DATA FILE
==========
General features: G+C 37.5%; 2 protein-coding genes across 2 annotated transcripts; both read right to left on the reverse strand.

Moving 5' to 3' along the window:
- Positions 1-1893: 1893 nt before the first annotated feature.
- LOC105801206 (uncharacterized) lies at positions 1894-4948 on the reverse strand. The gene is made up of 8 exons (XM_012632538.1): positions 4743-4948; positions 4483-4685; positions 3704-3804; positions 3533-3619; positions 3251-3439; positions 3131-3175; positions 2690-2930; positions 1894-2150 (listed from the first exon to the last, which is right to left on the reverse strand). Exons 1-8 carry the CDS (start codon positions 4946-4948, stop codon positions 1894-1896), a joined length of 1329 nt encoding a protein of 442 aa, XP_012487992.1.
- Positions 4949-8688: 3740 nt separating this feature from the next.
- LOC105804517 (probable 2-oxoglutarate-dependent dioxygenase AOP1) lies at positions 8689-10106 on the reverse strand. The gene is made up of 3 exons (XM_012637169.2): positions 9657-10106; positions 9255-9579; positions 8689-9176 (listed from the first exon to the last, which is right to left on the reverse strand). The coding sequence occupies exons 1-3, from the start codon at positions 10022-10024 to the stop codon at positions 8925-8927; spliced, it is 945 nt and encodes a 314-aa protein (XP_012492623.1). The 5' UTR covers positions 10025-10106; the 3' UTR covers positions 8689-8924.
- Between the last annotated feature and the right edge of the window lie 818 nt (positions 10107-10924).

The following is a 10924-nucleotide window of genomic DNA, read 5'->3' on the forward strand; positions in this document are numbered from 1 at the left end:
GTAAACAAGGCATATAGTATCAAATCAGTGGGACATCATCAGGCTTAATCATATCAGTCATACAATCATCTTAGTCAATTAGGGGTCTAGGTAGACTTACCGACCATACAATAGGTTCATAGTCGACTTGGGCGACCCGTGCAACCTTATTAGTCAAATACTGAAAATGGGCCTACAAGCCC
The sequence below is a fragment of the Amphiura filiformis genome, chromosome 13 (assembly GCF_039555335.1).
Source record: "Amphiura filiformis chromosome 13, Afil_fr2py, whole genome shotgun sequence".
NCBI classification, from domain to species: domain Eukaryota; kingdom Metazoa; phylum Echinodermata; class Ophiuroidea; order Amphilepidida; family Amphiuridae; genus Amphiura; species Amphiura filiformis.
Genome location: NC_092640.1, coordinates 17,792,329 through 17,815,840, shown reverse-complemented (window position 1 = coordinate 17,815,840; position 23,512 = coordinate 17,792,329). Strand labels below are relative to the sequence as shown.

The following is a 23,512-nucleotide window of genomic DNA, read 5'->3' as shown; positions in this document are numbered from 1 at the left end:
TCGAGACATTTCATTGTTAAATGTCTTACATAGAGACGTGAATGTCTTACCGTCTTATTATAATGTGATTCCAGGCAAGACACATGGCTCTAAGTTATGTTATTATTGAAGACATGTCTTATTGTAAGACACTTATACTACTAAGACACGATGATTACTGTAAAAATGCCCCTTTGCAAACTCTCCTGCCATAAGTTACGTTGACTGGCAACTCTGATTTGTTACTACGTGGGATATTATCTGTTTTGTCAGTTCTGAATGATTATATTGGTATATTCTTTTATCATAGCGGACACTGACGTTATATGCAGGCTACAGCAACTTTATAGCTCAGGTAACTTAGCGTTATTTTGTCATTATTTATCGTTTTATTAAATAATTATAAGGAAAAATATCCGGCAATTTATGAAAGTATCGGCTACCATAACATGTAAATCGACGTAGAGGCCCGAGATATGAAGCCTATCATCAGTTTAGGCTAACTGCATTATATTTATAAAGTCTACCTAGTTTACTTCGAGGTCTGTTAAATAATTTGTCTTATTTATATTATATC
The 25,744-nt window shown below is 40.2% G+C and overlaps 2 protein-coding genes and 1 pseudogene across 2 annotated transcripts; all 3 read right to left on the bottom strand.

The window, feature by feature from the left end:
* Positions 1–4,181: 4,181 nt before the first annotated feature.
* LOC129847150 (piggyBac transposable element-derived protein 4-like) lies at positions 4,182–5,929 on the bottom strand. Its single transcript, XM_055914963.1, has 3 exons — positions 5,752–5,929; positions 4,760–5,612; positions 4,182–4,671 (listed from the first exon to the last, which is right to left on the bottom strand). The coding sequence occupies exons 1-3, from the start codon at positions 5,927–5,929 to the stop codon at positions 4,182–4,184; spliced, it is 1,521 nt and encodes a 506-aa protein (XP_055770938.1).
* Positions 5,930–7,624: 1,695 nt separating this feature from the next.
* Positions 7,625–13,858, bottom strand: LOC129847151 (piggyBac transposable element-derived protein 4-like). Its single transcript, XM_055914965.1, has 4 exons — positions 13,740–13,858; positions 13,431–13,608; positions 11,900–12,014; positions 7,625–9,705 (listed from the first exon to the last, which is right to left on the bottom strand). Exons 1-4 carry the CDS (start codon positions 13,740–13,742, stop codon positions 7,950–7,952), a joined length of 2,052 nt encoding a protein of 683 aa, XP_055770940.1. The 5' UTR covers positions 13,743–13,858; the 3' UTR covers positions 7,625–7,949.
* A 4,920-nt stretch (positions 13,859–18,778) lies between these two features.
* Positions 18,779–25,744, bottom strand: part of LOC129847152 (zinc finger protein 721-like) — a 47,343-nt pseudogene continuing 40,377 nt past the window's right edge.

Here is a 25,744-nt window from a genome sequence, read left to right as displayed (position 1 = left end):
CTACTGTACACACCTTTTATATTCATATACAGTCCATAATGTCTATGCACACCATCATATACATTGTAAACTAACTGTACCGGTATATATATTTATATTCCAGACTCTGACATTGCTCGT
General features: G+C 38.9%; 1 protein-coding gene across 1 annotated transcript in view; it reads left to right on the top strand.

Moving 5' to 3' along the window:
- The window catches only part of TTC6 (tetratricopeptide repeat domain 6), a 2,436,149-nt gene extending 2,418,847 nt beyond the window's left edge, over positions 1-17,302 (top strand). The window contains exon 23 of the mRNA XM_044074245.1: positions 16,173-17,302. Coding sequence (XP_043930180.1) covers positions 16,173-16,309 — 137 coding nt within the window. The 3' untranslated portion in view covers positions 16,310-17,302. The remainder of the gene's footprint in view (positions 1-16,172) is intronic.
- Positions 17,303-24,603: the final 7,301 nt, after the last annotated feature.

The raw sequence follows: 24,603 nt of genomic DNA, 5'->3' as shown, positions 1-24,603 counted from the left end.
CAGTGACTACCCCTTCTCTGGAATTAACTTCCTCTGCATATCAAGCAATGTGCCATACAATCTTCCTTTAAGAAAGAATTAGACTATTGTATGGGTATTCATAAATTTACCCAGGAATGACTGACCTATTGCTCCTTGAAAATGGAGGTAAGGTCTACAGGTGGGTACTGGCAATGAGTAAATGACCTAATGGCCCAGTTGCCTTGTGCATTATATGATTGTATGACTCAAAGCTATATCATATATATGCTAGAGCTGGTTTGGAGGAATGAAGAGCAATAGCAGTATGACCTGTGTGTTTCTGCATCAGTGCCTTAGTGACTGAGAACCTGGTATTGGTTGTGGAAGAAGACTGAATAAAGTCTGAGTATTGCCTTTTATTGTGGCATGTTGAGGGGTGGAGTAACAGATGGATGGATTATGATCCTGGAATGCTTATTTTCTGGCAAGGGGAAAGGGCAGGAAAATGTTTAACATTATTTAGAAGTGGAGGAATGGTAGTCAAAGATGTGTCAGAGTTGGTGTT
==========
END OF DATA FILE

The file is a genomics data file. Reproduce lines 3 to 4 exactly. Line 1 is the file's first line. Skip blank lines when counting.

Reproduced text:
- Positions 1-1893: 1893 nt before the first annotated feature.
- LOC105801206 (uncharacterized) lies at positions 1894-4948 on the reverse strand. The gene is made up of 8 exons (XM_012632538.1): positions 4743-4948; positions 4483-4685; positions 3704-3804; positions 3533-3619; positions 3251-3439; positions 3131-3175; positions 2690-2930; positions 1894-2150 (listed from the first exon to the last, which is right to left on the reverse strand). Exons 1-8 carry the CDS (start codon positions 4946-4948, stop codon positions 1894-1896), a joined length of 1329 nt encoding a protein of 442 aa, XP_012487992.1.